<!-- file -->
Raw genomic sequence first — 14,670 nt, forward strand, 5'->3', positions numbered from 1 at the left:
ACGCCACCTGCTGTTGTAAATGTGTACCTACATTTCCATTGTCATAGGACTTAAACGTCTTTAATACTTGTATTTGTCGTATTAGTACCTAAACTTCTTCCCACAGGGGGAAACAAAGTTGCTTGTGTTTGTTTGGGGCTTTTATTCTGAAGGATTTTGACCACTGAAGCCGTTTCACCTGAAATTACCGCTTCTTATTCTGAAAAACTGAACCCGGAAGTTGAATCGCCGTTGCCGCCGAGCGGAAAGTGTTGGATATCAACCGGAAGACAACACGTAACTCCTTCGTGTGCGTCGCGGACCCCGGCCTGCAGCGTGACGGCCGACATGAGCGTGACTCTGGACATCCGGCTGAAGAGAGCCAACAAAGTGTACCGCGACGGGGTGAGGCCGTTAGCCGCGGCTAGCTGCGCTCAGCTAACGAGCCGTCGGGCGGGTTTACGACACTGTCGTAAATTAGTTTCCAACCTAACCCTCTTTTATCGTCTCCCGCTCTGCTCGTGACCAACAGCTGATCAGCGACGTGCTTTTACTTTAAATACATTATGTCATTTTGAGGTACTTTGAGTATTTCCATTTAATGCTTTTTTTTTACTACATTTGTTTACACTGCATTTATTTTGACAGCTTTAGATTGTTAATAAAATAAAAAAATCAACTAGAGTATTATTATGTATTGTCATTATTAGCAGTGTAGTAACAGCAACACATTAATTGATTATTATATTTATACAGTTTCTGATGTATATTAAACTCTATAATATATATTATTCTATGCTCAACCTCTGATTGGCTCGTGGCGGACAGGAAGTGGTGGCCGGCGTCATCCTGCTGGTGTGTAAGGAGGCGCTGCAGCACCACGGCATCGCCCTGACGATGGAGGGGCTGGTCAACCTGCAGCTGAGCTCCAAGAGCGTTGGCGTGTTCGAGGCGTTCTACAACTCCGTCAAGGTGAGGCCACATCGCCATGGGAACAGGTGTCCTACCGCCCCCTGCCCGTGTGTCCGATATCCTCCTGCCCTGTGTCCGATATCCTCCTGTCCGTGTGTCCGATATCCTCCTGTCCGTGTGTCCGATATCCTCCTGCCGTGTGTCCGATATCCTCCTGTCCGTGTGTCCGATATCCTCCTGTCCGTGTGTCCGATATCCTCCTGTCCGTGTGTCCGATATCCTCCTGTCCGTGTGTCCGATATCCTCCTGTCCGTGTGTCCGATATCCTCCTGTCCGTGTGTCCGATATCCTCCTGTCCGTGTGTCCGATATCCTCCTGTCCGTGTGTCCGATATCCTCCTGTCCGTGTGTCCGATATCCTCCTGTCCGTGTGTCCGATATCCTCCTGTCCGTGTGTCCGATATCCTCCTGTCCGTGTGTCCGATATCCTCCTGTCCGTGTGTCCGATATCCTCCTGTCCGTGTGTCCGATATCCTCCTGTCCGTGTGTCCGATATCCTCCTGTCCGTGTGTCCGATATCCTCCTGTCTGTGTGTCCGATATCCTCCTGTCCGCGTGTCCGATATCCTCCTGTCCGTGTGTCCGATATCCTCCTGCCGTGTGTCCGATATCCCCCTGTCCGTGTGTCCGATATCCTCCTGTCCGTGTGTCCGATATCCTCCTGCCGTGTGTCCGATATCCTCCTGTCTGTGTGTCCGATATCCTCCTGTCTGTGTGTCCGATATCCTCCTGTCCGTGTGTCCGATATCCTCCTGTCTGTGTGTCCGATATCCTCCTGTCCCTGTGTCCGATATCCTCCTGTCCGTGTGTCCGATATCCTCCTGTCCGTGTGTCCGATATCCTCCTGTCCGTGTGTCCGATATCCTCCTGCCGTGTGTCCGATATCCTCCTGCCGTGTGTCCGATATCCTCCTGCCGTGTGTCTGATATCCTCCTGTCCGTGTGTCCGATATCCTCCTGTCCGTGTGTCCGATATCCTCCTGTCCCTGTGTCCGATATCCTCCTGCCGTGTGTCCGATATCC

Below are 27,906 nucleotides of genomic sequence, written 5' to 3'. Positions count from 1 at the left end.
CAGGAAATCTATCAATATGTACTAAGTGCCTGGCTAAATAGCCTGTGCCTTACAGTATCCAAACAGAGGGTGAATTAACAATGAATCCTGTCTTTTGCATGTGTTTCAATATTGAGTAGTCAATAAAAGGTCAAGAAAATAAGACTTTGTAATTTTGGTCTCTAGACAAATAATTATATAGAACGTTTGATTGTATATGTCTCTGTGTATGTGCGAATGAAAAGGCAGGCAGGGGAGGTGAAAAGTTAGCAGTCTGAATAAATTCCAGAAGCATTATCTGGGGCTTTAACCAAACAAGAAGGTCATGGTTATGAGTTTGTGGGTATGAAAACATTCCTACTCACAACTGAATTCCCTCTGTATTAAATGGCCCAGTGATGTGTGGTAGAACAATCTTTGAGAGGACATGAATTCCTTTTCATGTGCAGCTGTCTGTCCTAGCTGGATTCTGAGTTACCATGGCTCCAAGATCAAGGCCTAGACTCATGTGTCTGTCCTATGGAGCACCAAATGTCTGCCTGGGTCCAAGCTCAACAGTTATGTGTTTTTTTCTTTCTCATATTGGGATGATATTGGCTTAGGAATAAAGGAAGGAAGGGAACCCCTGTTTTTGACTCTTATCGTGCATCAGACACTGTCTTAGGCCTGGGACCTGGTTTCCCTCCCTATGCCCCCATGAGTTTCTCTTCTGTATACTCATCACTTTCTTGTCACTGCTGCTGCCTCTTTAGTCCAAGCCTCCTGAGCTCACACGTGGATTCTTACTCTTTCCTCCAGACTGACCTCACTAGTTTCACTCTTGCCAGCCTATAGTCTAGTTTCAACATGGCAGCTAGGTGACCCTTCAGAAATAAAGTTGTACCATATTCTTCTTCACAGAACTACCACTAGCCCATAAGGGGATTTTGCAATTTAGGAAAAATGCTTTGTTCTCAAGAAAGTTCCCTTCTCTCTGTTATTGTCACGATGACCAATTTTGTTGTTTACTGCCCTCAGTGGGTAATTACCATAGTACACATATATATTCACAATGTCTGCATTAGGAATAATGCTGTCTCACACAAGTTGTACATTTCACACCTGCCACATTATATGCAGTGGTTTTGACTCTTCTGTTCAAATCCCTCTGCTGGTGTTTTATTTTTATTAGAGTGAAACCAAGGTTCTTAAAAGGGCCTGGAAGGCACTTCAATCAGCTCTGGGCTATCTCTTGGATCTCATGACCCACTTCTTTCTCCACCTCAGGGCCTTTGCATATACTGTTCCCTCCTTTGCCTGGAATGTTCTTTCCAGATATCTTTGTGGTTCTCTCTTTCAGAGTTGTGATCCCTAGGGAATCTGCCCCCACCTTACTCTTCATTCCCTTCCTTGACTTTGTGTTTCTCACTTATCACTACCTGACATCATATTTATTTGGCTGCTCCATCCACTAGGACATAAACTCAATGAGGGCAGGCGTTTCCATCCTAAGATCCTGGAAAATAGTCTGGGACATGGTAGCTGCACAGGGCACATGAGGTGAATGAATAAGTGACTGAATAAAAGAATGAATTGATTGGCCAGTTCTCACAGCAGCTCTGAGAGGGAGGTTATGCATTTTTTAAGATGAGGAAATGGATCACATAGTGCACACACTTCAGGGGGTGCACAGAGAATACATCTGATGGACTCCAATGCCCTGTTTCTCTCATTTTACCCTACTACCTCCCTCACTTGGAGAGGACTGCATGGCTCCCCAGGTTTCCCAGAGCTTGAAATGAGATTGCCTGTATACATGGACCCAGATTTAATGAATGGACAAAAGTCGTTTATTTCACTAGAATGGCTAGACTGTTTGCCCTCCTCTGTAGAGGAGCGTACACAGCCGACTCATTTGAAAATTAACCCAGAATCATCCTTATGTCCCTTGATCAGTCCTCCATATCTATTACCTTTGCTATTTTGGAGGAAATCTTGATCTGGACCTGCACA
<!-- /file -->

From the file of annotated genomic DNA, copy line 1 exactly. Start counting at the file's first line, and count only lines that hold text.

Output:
Raw genomic sequence first — 14,670 nt, forward strand, 5'->3', positions numbered from 1 at the left: